In terms of leasing in down markets our successes come from being able to define what’s the worst 20% or 30% of space in a building, not trying to treat every square foot in a project as equal and then moving that space and discounting it so that you have your best space to lease at the end of the project rather than trying to build momentum in giving away your upside with your best 20% or 30% of the space in a project.

Impact of Forces: Past & Future

Well, as a dinosaur, it’s tough to believe this, but one of the three biggest forces in my career was the institutionalization of real estate, and real estate being designated as a legitimate asset class in an asset allocation.  This number two factor had to do with technology and then the third factor was globalization, which could have never taken place without the advances in technology.  The three forces that I think are going to affect the future dramatically in the 21st century will be food independence, energy independence and surprisingly is going to be quality of life factors.  I think people are going to place tremendous premiums on livability and green livable spaces and I don’t think it’s going to vary whether you are in a super urban area or in a suburban area or even in exurban area, those factors are going to manifest themselves in a wide variety of ways, but they will be the decision points.

Exciting Developments

I think there’s a couple of factors that really excite me today.  I think that there is a going to be a much greater emphasis relative to quality of life and health in all of our future projects and it’s going to be a much higher decision priority by both the communities, the tenants and by society.  Number two, I think people are waking up to the fact that infrastructure is a very under-appreciated asset and that we’re going to have to be much more focused on our choices relative to how we live, where we live, how we work, where we work and how do we move our goods and services.  All of those decisions will affect our health, our economic productivity and lastly, our ability to compete on a global basis.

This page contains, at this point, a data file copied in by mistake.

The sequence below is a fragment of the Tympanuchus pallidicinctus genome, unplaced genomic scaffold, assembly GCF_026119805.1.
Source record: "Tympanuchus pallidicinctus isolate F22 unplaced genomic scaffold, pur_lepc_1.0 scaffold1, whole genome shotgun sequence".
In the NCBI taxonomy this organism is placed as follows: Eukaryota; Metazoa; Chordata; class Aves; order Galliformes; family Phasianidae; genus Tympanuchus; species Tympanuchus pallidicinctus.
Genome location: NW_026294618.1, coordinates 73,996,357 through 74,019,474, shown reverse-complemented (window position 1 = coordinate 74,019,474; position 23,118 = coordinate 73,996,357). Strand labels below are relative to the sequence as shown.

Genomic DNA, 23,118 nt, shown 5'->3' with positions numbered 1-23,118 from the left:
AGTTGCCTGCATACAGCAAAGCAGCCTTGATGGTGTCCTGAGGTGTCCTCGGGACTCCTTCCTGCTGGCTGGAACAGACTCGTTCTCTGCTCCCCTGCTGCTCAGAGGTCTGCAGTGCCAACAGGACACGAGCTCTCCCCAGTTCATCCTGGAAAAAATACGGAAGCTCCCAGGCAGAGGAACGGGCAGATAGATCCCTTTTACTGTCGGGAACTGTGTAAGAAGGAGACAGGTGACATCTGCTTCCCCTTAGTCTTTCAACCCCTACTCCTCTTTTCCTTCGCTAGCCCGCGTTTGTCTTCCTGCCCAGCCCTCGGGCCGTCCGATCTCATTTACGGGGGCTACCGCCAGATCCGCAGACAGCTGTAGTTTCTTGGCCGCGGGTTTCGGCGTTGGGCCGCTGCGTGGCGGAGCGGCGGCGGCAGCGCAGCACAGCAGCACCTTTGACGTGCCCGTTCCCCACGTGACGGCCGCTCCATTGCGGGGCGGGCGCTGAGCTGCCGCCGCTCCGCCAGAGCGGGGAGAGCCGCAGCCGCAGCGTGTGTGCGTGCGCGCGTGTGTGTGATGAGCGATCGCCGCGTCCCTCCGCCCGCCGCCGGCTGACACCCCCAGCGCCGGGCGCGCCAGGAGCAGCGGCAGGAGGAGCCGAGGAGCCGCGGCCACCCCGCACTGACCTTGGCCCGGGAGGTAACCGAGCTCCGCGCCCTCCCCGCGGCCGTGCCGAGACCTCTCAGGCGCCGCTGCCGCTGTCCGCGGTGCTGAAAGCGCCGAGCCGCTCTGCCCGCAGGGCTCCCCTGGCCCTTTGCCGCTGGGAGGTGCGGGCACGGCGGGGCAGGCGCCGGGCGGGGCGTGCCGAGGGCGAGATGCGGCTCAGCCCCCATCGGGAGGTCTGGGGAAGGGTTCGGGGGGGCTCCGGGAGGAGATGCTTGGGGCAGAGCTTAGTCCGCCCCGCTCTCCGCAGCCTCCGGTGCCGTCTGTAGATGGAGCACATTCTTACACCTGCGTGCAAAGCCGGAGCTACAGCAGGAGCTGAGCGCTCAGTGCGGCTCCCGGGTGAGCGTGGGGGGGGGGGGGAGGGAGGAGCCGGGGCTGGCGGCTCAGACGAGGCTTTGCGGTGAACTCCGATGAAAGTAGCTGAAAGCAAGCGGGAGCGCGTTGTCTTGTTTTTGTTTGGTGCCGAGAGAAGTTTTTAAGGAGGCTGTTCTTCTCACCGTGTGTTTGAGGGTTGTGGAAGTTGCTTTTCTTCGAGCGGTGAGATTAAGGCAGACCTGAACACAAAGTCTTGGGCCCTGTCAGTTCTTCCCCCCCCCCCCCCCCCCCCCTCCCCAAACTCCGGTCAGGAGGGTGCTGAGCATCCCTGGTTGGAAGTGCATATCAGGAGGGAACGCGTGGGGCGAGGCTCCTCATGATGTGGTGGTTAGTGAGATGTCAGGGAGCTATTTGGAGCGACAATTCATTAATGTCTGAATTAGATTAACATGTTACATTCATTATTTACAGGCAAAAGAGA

Favorite Places and Buildings

A couple of my favorite places in San Francisco are North Beach, Washington Park, Chestnut Street and if you take that and move it either nationally or globally, it’s going to deal with three to five block retail corridors areas similar to the Back Bay of Boston or Cherry Creek in Denver, Colorado.

How do you unwind?

Live in San Francisco.  We have a national portfolio and we don’t have a square foot in the Bay Area, yet the quality of life and the ability to live in indoor, outdoor lifestyle and then have all the benefits of living in a world class urban environment is unmatched.

ULI’s Impact on Career

What ULI has done for myself as an individual, for our firm and for the communities in which we have built is allowed us to build best of class projects.  We have been able to do those projects because ULI allows each one of us to make better choices – choices as consumers, choices as members of a community and choices as the producers of product.  So, I personally believe ULI is a university without walls and it’s a lifelong learning platform that’s almost unmatched anywhere else.

The Executive Summary: Season 2 was developed by Rob DeWaters, Virginia Rocha, Ashley Camps, and John Means. It aims to foster wider professional and personal connections across the ULI San Francisco membership.